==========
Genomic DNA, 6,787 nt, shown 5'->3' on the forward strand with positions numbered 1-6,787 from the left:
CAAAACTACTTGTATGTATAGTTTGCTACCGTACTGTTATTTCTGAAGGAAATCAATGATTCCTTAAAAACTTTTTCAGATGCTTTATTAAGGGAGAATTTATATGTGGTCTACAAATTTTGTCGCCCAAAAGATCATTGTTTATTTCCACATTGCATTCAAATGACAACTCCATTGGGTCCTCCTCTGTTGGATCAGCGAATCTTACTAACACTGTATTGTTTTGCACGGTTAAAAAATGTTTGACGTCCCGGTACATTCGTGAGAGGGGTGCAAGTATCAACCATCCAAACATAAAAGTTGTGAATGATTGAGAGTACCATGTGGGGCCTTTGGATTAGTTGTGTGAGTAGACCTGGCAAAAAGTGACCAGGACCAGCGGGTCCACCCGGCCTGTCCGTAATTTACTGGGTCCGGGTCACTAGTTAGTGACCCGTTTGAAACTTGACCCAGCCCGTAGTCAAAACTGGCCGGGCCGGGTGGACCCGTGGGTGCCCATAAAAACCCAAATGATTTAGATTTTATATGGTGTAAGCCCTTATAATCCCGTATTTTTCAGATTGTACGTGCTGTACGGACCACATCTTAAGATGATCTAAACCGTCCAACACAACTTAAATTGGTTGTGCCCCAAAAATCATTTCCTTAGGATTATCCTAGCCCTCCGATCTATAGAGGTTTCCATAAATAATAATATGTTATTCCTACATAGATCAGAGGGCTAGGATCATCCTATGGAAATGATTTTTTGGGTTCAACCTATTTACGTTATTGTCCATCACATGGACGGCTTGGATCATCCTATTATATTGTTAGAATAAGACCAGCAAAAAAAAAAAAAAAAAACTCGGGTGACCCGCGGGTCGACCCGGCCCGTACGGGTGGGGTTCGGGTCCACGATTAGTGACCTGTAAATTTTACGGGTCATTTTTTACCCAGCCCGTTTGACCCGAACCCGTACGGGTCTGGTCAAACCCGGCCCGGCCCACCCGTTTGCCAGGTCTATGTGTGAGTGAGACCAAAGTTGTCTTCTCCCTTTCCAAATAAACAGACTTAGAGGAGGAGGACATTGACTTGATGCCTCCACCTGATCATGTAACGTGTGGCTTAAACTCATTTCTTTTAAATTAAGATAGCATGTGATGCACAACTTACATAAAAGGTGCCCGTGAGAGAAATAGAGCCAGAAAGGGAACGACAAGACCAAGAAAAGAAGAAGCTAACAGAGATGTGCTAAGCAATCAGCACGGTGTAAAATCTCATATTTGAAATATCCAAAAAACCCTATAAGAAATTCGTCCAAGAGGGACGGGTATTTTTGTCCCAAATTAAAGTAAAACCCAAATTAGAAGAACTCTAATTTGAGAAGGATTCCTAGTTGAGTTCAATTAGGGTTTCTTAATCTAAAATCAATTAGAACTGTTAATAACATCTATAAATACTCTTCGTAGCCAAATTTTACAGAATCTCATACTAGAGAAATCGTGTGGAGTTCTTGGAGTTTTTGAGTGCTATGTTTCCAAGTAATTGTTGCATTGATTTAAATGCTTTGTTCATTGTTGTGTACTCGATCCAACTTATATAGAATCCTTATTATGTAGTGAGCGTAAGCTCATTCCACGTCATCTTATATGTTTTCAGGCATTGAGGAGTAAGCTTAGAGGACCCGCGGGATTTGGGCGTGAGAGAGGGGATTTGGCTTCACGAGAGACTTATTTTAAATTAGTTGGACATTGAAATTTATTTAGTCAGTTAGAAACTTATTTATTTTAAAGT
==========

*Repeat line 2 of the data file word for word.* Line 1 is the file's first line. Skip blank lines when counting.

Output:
CAAAACTACTTGTATGTATAGTTTGCTACCGTACTGTTATTTCTGAAGGAAATCAATGATTCCTTAAAAACTTTTTCAGATGCTTTATTAAGGGAGAATTTATATGTGGTCTACAAATTTTGTCGCCCAAAAGATCATTGTTTATTTCCACATTGCATTCAAATGACAACTCCATTGGGTCCTCCTCTGTTGGATCAGCGAATCTTACTAACACTGTATTGTTTTGCACGGTTAAAAAATGTTTGACGTCCCGGTACATTCGTGAGAGGGGTGCAAGTATCAACCATCCAAACATAAAAGTTGTGAATGATTGAGAGTACCATGTGGGGCCTTTGGATTAGTTGTGTGAGTAGACCTGGCAAAAAGTGACCAGGACCAGCGGGTCCACCCGGCCTGTCCGTAATTTACTGGGTCCGGGTCACTAGTTAGTGACCCGTTTGAAACTTGACCCAGCCCGTAGTCAAAACTGGCCGGGCCGGGTGGACCCGTGGGTGCCCATAAAAACCCAAATGATTTAGATTTTATATGGTGTAAGCCCTTATAATCCCGTATTTTTCAGATTGTACGTGCTGTACGGACCACATCTTAAGATGATCTAAACCGTCCAACACAACTTAAATTGGTTGTGCCCCAAAAATCATTTCCTTAGGATTATCCTAGCCCTCCGATCTATAGAGGTTTCCATAAATAATAATATGTTATTCCTACATAGATCAGAGGGCTAGGATCATCCTATGGAAATGATTTTTTGGGTTCAACCTATTTACGTTATTGTCCATCACATGGACGGCTTGGATCATCCTATTATATTGTTAGAATAAGACCAGCAAAAAAAAAAAAAAAAAACTCGGGTGACCCGCGGGTCGACCCGGCCCGTACGGGTGGGGTTCGGGTCCACGATTAGTGACCTGTAAATTTTACGGGTCATTTTTTACCCAGCCCGTTTGACCCGAACCCGTACGGGTCTGGTCAAACCCGGCCCGGCCCACCCGTTTGCCAGGTCTATGTGTGAGTGAGACCAAAGTTGTCTTCTCCCTTTCCAAATAAACAGACTTAGAGGAGGAGGACATTGACTTGATGCCTCCACCTGATCATGTAACGTGTGGCTTAAACTCATTTCTTTTAAATTAAGATAGCATGTGATGCACAACTTACATAAAAGGTGCCCGTGAGAGAAATAGAGCCAGAAAGGGAACGACAAGACCAAGAAAAGAAGAAGCTAACAGAGATGTGCTAAGCAATCAGCACGGTGTAAAATCTCATATTTGAAATATCCAAAAAACCCTATAAGAAATTCGTCCAAGAGGGACGGGTATTTTTGTCCCAAATTAAAGTAAAACCCAAATTAGAAGAACTCTAATTTGAGAAGGATTCCTAGTTGAGTTCAATTAGGGTTTCTTAATCTAAAATCAATTAGAACTGTTAATAACATCTATAAATACTCTTCGTAGCCAAATTTTACAGAATCTCATACTAGAGAAATCGTGTGGAGTTCTTGGAGTTTTTGAGTGCTATGTTTCCAAGTAATTGTTGCATTGATTTAAATGCTTTGTTCATTGTTGTGTACTCGATCCAACTTATATAGAATCCTTATTATGTAGTGAGCGTAAGCTCATTCCACGTCATCTTATATGTTTTCAGGCATTGAGGAGTAAGCTTAGAGGACCCGCGGGATTTGGGCGTGAGAGAGGGGATTTGGCTTCACGAGAGACTTATTTTAAATTAGTTGGACATTGAAATTTATTTAGTCAGTTAGAAACTTATTTATTTTAAAGT